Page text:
“He is trapped by the witch’s magic, no doubt,” Joringel observed.

The three companions traversed the field and approached the motionless boy, who was holding a box. He blinked and squeaked, “Please help me. My body is immobile.”

Joringel eyed the box. “The witch has trapped you in a spell.”

“I saw her. She took my love.” A single tear fell from one of the boy’s eyes.

“Who are you?” Basil asked.

“I am known as the Simpleton, and my betrothed and I were on a walk. This box held a gift for my lovely cherub. I did not know I was trespassing. The witch turned my dear one into a bird and took her away.”

“I do not think these invisible bonds will release you until we defeat the witch,” Joringel said. “Fare thee well, Simpleton, and may fortune be on our side.”

The travelers continued toward the castle and entered, noticing the chirping of birds from a large chamber on their left. They followed the cacophony of squawks to a room with shelves and hooks displaying a menagerie of hundreds of caged avians, screeching to be released. The remains of a bowl of soup, bird bones placed next to it, sat on a table below the cages.

Basil’s attention went from the bowl to the cages. “She consumes them. She eats them in front of those imprisoned here.”

Gnow turned a different shade of green. “Horrible.”

Joringel scanned the cages. “My beloved is trapped in one of these containers, but which one? How can I tell?”

Before anyone replied, someone cried out from an adjacent chamber. Joringel sprinted and the sprites flew toward the room. Gnow arrived first, speeding into the chamber and emitting a squeak of deep surprise. As Basil and Joringel entered, Gnow passed them going the other way, hurtling toward the wall. Basil caught his arm and the two swung around like dancers twirling each other until they ceased spinning.

A circular chandelier holding five candles illuminated the room. The other occupant, a gray-skinned elf with a wart on her left temple and a turned-up nose, glared at the uninvited guests. The female elf’s eyes were entirely black, lacking pupils or irises. And while her weathered and aged face resembled that of a toad, her arms and hands were young as a woman in her second decade of life.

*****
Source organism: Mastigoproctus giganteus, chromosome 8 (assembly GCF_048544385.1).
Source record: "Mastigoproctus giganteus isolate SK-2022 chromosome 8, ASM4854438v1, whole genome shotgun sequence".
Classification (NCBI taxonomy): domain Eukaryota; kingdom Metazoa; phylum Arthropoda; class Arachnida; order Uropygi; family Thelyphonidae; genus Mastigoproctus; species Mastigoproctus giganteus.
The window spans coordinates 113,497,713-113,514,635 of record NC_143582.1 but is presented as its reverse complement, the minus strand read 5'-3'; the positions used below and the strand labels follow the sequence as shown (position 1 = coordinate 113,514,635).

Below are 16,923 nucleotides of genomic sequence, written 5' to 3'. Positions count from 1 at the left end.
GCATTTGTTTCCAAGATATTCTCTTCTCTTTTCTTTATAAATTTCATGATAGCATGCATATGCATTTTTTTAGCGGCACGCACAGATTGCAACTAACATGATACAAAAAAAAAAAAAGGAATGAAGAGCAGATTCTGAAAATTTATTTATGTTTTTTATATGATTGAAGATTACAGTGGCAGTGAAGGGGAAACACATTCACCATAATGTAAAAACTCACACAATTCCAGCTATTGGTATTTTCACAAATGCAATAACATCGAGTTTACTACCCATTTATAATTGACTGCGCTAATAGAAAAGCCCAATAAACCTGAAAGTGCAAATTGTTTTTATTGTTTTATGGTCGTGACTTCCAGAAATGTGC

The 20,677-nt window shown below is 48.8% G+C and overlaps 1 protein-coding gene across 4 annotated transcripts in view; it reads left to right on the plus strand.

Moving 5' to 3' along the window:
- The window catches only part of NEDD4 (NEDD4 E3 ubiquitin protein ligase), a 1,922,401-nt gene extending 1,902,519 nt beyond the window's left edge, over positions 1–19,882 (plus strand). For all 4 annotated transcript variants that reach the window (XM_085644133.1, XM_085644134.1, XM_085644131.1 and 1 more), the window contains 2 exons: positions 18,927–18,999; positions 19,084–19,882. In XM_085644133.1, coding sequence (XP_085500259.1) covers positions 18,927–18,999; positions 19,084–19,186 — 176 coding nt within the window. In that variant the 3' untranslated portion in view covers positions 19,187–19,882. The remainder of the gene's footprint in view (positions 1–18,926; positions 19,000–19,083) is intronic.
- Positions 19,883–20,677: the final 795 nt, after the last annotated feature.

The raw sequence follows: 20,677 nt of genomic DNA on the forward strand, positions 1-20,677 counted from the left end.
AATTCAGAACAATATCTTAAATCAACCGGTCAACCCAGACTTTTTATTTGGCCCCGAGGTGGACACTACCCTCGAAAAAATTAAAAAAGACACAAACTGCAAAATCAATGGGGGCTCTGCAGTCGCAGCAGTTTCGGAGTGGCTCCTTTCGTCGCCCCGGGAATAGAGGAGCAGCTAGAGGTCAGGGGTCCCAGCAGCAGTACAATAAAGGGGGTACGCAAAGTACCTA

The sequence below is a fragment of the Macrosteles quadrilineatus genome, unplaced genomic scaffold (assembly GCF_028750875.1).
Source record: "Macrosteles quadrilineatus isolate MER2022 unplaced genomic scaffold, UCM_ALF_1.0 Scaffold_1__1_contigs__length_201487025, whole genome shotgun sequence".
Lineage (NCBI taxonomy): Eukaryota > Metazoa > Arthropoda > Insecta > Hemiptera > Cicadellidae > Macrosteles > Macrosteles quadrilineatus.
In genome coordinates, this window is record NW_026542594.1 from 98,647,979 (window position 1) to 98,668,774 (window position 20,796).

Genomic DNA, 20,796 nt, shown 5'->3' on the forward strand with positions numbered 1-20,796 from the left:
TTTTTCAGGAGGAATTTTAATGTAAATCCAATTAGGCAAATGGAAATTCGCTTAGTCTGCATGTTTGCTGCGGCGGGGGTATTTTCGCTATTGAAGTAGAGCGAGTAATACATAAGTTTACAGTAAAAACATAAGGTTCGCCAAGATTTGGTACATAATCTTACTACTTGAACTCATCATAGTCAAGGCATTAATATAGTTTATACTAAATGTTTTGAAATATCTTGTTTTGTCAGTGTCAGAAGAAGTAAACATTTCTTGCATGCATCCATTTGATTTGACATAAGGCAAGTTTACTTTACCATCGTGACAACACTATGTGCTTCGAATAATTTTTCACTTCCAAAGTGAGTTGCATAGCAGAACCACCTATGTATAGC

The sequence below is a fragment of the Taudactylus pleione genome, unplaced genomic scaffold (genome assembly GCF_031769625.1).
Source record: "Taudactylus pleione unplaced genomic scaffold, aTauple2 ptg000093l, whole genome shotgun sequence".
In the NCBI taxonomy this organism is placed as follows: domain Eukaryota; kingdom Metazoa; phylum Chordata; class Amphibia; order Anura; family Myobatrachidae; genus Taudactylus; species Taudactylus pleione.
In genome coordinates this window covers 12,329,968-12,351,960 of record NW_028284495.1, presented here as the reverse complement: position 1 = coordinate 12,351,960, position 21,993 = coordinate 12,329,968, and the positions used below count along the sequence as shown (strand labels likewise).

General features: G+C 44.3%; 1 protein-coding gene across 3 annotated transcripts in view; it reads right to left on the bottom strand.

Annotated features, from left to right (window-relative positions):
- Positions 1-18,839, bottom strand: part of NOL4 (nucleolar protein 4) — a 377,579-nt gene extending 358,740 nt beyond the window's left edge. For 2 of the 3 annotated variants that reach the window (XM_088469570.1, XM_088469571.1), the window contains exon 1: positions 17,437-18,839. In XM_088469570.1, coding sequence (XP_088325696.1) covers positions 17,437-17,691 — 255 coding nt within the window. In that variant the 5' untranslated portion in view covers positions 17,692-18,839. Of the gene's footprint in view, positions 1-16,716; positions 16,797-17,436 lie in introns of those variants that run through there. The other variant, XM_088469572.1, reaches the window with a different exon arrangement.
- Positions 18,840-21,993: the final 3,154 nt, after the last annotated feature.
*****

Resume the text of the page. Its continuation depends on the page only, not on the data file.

“How many fools will disturb me today?” she asked. “I sent my familiar away after I captured the maiden.” She examined Basil and Gnow. “I’ll grind your bones to spices and flavor my broth with the human’s blood.”

Joringel reached into his pouch and groped for the flower without averting his eyes from his grotesque enemy. He withdrew the plant and presented it as a hunter would present a crucifix to a vampire. He advanced on the witch with dire purpose, and his eyes danced with victory. At the sight of the enchanted bloom, the witch recoiled, pulling her shawl tightly around her. “Where did you get that?” she shrilled.

“I know you remember me and my beloved Jorinda. Tell me where she is or I will remove your power.”

The witch cackled, her wart wobbling with the motion of her head. “I cannot be expected to know the identity of all my birds.”

“You turned her into a nightingale, and she is the most beautiful bird among your collection.”

The witch spat at Joringel but missed. Her saliva sizzled against the ground and burnt a small hole in the stone. Basil flew toward the indentation and examined it. “Beware,” the sprite warned. “Her spit is like boiling oil.”

Joringel thrust forward the flower. “Where is she? What have you done with her?”

He and the witch locked eyes. Neither paid attention to the two sprites behind the young man. Sprites were, if tavern gossip was to be believed, the most ineffectual creatures in Kingdom. Basil whispered to Gnow, whose expression brightened, and he left the room.

The Witch, the Flower, and the Golden Goose continues at